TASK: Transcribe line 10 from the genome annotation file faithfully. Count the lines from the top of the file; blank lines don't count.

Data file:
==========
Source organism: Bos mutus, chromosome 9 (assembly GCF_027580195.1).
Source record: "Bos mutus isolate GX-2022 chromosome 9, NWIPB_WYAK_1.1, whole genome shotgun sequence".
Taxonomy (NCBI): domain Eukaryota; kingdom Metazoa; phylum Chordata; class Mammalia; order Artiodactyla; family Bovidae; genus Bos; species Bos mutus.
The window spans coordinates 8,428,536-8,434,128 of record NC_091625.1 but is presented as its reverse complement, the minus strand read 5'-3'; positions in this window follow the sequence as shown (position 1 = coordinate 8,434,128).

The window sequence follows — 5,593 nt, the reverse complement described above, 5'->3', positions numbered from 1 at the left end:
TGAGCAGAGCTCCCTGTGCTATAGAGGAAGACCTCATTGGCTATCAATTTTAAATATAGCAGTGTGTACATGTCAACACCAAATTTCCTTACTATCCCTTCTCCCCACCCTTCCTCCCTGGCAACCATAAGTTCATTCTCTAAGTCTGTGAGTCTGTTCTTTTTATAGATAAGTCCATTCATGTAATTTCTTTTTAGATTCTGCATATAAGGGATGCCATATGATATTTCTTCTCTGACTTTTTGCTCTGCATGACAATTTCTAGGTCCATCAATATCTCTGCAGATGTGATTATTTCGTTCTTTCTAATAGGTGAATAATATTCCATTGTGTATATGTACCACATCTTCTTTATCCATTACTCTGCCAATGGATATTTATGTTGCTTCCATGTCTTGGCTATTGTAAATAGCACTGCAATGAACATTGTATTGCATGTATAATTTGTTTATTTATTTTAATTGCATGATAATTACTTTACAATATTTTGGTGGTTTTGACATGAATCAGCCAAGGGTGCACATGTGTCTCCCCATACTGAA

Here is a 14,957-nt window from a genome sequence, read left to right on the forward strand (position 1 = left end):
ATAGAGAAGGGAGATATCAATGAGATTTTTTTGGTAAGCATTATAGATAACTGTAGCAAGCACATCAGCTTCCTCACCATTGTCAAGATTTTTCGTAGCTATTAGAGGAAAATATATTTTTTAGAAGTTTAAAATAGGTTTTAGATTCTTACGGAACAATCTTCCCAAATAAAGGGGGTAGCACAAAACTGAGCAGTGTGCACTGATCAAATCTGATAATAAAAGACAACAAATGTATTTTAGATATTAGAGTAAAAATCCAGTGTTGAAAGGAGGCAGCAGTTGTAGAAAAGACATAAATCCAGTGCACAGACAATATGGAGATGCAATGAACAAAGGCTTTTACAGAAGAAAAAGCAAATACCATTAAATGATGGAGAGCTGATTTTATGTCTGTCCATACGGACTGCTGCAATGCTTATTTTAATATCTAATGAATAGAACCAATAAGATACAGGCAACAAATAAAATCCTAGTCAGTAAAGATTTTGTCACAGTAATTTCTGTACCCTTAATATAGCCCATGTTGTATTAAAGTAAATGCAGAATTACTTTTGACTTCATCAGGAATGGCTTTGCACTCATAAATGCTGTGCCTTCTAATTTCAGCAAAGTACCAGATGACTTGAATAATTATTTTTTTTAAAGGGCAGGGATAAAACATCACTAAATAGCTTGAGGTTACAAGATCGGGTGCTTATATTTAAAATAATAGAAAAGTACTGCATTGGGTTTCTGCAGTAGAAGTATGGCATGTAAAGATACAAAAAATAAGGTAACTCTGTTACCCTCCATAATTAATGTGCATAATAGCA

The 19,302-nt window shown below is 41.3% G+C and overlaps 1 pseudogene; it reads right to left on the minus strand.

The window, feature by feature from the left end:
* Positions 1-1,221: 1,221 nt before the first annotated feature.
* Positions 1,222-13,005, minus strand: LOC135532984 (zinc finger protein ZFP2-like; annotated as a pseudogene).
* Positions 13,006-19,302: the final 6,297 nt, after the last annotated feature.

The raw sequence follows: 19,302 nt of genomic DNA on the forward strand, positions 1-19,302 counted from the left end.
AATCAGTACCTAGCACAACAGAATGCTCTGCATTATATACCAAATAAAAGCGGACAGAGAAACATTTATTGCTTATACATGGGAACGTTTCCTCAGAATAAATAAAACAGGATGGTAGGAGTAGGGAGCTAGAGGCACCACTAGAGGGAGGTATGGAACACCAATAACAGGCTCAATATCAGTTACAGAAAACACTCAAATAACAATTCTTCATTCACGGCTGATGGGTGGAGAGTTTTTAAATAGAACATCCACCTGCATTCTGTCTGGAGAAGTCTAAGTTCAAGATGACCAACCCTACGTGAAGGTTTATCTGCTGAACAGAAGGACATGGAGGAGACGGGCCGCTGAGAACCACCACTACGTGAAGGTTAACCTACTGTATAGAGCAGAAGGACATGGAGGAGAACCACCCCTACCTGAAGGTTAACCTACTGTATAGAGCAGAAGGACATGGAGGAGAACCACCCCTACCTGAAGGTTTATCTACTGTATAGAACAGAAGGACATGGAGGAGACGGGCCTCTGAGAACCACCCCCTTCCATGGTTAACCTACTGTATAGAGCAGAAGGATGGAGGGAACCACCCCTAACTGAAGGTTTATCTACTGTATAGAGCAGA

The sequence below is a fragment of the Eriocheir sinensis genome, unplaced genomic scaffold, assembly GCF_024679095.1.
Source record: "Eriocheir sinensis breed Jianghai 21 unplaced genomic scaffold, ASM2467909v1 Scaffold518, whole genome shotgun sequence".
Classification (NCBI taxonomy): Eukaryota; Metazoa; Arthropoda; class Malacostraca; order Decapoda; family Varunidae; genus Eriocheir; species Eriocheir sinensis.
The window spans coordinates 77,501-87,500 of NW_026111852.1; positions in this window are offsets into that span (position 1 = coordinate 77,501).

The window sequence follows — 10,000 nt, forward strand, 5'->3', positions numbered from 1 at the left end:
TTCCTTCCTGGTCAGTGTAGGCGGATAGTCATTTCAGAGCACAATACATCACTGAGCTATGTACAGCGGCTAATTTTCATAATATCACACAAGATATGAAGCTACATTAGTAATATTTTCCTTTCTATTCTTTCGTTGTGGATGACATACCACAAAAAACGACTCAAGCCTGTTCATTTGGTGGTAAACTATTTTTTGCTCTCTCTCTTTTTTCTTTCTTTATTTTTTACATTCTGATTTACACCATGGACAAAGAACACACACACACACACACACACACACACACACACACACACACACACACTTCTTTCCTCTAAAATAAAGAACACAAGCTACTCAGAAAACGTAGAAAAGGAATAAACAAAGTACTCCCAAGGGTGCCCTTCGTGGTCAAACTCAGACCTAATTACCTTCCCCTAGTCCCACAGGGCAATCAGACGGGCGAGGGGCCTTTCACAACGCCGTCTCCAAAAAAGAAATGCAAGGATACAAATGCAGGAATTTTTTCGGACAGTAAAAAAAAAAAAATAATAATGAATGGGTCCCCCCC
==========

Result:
The window, feature by feature from the left end: